Known for its power and grace it is no wonder that a manufacturer of luxury cars would chose the jaguar as its emblem. Unfortunately for you motoring enthusiasts this month’s column is not about the cars but about the animal. We’re going to discuss the jaguar as a symbol.
Everyone is familiar with the animal, but we’re not talking about a mere mortal animal, we’re talking about the jaguar as something more than flesh; we’re exploring it as a symbol for larger things. Generally, you will find the jaguar being treated as a symbol amongst the native tribes of Central America since they derive most of their traditions from the ancient Aztec and Mayan cultures. Let me tell you, those Mayans and Aztecs respected the jaguar…and for more reasons than it could eat you!
For the Mayans the jaguar was the master of animals and a creature of the underworld. It was said that their eyes were a passage to the underworld, and more so, if you gazed into the eyes of a jaguar your future would be revealed to you. I’m guessing a one-way ticket to the underworld was a common prediction revealed through this practice! For the Aztecs the jaguar was the guardian of the four pathways of the world. To the Toltecs the jaguar represented the moon. (For those of you with inquiring minds, the eagle represented the sun.) The coming of twilight was attributed to a jaguar devouring the sun. You can imagine the Toltecian irony if somehow they stumbled across a jaguar eating an eagle!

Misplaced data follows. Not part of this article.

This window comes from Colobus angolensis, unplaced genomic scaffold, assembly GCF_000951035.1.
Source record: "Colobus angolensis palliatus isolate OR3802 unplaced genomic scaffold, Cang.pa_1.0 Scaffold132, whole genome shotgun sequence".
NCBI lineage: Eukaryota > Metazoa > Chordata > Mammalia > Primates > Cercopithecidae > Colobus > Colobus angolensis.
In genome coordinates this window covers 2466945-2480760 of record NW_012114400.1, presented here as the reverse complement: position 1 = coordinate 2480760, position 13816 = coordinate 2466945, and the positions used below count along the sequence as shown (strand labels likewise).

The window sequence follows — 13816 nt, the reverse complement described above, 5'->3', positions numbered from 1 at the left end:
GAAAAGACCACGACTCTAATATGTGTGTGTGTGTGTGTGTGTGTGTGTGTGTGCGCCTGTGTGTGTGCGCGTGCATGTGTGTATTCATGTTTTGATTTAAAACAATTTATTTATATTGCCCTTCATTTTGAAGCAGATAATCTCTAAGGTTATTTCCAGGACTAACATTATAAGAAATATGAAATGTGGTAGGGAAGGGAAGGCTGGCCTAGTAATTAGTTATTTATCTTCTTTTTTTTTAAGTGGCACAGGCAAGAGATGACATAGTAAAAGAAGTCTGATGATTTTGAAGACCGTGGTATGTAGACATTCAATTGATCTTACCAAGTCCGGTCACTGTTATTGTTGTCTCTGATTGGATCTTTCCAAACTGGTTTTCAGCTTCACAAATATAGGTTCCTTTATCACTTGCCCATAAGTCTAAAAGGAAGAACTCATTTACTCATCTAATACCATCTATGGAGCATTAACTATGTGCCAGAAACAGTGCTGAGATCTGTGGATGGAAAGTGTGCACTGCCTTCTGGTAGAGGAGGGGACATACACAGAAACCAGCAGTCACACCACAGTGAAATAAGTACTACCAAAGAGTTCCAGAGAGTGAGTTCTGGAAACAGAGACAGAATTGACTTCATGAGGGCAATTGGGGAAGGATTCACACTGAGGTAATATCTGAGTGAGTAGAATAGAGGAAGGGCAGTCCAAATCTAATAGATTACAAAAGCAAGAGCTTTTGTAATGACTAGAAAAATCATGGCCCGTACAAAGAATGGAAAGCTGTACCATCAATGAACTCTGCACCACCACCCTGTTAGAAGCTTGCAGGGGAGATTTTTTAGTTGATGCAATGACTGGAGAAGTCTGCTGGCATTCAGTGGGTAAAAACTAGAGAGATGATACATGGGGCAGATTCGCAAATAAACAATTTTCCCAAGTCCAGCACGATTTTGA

The Popol Vuh, a collection of ancient myths of the Quiche Mayans, references the jaguar often. Most notably when they list the symbols one with authority to rule must possess amongst them is the paw of a jaguar. You know, the guy took out a jaguar, are you going to tell him he doesn’t have the authority to rule?
For modern Central American shamanistic cultures, the jaguar is the premier guide. (Much the way it is the premier vehicle in the world of cars! Man, I should be getting some cash from Jaguar for this column!) Only the strongest, most powerful shaman can claim that he works with the jaguar. If they are truly worthy, they may even take on the form of the animal!
So, what does this all mean? It means that the jaguar is not only a beautiful animal and a fine automobile but a creature that has come to embody something more. The jaguar represents the moon, the underworld, it is the guardian of the pathways; themes that are echoed in the myths and legends of many cultures. It is just another thread in the tapestry that weaves all of humanity together.
On a non-symbolic note, the jaguar was declared an endangered species for the United States on March 28, 1972.
To learn more about this animal and what you can do to help it visit www.fws.gov